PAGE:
Communicable Diseases
Casual Contact Communicable Diseases and Pests (Control)
Because a school has a high concentration of people, it is necessary to take specific measures when the health or safety of the group is at risk. The school's professional staff has the authority to remove or isolate a student who has been ill or has been exposed to a communicable disease or highly transient pest, such as lice. 
 
Specific diseases include: diphtheria, scarlet fever, strep infections, whooping cough, mumps, measles, rubella, and other conditions indicated by the Local and State Health Departments. 
 
Any removal will be only for the contagious period as specified in the schools' administrative guidelines.  
 
Non-Casual Contact Communicable Diseases (Control)
In the case of non-casual contact communicable diseases, the school still has the obligation to protect the safety of staff and students. In these cases, the person in question will have his/her status reviewed by a panel of resource people, including the Franklin or Licking County Health Department to insure that the rights of the person affected and those in contact with that person are respected. The school will seek to keep students and staff persons in school unless there is definitive evidence to warrant exclusion.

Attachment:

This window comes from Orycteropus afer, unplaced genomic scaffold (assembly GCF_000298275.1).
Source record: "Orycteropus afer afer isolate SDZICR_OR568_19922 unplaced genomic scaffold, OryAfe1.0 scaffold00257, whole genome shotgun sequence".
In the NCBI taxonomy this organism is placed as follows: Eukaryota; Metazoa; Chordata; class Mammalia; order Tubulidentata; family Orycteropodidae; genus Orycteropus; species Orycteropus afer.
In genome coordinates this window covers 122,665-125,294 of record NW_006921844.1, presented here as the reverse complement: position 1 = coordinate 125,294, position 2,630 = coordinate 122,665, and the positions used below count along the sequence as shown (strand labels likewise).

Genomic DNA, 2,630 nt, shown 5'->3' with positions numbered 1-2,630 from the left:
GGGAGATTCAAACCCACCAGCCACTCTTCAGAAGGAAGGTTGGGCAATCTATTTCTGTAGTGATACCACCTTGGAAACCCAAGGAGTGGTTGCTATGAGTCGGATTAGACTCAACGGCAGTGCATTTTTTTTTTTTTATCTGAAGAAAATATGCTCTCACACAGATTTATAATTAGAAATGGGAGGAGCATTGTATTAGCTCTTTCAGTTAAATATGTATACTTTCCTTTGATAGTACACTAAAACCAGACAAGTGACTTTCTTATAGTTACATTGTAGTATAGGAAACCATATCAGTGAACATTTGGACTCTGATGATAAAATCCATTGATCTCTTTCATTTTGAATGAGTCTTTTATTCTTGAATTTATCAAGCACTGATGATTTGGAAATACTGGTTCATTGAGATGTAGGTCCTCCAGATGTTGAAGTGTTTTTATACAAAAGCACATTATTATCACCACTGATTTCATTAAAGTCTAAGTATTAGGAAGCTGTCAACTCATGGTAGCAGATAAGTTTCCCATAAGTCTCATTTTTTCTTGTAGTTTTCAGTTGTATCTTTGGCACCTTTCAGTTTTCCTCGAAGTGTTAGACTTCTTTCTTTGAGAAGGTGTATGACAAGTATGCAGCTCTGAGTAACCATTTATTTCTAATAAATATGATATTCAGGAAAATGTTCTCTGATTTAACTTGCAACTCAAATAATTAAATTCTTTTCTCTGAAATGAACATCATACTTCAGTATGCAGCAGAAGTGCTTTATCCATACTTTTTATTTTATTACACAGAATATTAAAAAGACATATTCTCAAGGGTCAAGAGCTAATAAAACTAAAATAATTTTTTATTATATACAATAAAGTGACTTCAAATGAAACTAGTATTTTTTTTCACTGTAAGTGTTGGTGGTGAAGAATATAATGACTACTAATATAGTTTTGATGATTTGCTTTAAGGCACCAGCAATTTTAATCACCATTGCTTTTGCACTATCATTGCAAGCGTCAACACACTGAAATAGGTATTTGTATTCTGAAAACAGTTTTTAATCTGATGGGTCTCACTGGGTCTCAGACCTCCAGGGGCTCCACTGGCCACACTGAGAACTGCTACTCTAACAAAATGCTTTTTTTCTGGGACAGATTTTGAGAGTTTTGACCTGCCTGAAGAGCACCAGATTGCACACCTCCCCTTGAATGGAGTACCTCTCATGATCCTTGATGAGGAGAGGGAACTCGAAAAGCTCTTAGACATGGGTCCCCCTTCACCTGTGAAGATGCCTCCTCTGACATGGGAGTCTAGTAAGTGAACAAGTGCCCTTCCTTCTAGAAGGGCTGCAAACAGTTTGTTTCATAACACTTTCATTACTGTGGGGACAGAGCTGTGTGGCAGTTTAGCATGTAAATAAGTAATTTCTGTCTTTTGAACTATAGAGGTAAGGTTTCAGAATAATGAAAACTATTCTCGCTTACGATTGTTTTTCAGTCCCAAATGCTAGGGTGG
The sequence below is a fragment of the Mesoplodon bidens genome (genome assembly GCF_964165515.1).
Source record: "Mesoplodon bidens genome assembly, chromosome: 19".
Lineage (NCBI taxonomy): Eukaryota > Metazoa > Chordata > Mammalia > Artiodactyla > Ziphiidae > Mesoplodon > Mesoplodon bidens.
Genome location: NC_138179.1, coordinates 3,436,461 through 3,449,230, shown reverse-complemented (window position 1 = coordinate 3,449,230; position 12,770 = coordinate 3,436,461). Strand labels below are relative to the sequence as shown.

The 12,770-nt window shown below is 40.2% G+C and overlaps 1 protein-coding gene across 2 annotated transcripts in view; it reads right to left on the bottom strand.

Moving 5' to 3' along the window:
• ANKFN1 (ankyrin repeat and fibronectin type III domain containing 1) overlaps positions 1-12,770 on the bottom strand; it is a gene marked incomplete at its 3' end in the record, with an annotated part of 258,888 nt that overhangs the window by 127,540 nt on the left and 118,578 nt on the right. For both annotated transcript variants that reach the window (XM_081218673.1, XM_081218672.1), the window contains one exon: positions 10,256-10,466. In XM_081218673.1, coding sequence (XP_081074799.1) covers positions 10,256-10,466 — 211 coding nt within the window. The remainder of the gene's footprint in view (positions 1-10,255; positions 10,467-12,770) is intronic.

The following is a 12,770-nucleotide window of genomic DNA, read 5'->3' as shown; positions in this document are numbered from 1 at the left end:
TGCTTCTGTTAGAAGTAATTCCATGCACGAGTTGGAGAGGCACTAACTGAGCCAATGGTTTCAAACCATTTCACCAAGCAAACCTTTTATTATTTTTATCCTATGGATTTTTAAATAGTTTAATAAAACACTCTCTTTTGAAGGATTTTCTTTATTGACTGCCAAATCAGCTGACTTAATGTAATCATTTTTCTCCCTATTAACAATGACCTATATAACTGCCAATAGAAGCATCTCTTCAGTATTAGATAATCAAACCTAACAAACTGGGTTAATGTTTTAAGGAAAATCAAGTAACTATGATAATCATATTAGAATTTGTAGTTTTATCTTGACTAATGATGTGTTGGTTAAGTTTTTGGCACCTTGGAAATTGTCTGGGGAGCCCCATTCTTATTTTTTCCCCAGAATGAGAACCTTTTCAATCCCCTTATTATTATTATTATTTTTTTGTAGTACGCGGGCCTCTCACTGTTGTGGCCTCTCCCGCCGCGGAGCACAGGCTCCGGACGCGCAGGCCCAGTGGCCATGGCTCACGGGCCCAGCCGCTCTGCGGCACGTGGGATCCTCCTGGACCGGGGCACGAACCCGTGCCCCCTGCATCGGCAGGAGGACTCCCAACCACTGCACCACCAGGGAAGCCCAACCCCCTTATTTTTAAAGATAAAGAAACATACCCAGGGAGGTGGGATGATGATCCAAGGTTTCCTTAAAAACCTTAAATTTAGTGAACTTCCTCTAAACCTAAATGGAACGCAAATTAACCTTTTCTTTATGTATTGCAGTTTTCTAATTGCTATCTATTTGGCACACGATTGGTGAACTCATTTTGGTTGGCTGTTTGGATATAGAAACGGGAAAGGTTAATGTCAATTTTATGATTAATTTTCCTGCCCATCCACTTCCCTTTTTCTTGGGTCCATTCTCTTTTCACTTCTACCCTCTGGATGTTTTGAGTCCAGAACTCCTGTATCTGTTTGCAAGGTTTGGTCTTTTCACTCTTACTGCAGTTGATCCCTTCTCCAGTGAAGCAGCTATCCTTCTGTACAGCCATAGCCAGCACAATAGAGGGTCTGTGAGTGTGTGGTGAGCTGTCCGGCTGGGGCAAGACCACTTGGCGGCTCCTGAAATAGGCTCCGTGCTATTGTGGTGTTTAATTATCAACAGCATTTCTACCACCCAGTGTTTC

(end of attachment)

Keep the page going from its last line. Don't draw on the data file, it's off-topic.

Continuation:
Non-casual contact communicable diseases include sexually transmitted diseases, AIDS (Acquired Immune Deficiency Syndrome), ARC-AIDS Related Complex, HIV (Human-immunodeficiency), Hepatitis B and other diseases that may be specified by the State Board of Health.  
 
As required by Federal Law, parents will be requested to have their child's blood checked for HIV and HBV when the child has bled at school and students or staff members have been exposed to the blood. Any testing is subject to laws protecting confidentiality.